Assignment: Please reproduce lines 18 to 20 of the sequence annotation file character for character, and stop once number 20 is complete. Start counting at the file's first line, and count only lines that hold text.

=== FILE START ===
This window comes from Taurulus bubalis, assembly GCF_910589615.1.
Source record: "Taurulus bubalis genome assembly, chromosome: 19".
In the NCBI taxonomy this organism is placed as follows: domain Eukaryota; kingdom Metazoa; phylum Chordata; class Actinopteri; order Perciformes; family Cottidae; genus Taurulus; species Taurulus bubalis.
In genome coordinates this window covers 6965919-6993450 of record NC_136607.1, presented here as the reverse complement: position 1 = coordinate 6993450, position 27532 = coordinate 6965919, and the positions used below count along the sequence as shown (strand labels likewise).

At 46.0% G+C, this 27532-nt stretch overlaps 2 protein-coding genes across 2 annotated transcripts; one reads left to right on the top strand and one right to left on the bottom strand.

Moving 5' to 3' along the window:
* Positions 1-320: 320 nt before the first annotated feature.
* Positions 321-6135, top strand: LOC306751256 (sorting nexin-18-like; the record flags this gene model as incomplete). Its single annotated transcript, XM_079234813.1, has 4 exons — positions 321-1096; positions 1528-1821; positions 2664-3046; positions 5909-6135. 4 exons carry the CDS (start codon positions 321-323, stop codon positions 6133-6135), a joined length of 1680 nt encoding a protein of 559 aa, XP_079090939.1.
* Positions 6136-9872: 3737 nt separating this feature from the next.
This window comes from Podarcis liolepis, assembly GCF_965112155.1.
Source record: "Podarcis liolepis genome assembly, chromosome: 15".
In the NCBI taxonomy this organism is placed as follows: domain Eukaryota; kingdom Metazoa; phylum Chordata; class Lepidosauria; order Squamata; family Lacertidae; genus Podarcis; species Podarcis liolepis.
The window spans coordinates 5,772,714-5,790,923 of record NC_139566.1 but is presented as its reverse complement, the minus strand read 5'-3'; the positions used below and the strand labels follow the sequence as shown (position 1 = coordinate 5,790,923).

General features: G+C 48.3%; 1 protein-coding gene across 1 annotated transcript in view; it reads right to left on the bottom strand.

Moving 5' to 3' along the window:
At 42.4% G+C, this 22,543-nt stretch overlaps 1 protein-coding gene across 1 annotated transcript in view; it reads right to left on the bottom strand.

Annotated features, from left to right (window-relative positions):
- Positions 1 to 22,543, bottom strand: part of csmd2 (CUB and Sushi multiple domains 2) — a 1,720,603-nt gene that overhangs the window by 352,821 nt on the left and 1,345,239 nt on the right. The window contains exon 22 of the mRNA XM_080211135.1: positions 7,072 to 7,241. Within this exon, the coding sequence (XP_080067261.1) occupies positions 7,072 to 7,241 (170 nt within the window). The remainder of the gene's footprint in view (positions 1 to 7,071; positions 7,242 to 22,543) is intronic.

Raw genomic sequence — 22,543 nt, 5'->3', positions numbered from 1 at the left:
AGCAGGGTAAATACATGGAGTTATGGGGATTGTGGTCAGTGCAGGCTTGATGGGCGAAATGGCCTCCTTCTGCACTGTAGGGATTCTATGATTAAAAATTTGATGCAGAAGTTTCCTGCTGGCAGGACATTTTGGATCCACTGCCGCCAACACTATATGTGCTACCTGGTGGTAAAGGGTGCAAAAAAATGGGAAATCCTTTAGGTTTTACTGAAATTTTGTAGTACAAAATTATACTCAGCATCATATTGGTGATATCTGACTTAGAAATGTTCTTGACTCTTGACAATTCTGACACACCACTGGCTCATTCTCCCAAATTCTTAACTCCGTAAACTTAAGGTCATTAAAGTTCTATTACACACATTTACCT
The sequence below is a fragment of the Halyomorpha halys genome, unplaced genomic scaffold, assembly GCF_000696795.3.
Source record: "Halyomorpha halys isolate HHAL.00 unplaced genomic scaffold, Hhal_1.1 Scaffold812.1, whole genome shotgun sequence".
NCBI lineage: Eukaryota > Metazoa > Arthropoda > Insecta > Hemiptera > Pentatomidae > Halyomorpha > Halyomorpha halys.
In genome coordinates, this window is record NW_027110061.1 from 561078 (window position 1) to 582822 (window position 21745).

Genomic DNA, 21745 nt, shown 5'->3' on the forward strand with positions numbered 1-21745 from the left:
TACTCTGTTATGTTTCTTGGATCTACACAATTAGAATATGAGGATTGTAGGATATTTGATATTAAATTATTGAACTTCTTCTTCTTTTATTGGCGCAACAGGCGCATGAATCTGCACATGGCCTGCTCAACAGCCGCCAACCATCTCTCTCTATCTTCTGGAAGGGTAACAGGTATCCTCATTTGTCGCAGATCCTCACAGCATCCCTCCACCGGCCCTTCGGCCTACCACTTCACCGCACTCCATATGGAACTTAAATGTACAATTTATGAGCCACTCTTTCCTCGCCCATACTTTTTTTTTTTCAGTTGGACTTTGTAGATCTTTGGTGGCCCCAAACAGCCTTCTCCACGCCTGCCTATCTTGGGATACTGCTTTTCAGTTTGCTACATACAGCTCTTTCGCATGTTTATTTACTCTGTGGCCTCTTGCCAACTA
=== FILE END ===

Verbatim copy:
- Positions 1 to 22,543, bottom strand: part of csmd2 (CUB and Sushi multiple domains 2) — a 1,720,603-nt gene that overhangs the window by 352,821 nt on the left and 1,345,239 nt on the right. The window contains exon 22 of the mRNA XM_080211135.1: positions 7,072 to 7,241. Within this exon, the coding sequence (XP_080067261.1) occupies positions 7,072 to 7,241 (170 nt within the window). The remainder of the gene's footprint in view (positions 1 to 7,071; positions 7,242 to 22,543) is intronic.

Raw genomic sequence — 22,543 nt, 5'->3', positions numbered from 1 at the left:
AGCAGGGTAAATACATGGAGTTATGGGGATTGTGGTCAGTGCAGGCTTGATGGGCGAAATGGCCTCCTTCTGCACTGTAGGGATTCTATGATTAAAAATTTGATGCAGAAGTTTCCTGCTGGCAGGACATTTTGGATCCACTGCCGCCAACACTATATGTGCTACCTGGTGGTAAAGGGTGCAAAAAAATGGGAAATCCTTTAGGTTTTACTGAAATTTTGTAGTACAAAATTATACTCAGCATCATATTGGTGATATCTGACTTAGAAATGTTCTTGACTCTTGACAATTCTGACACACCACTGGCTCATTCTCCCAAATTCTTAACTCCGTAAACTTAAGGTCATTAAAGTTCTATTACACACATTTACCT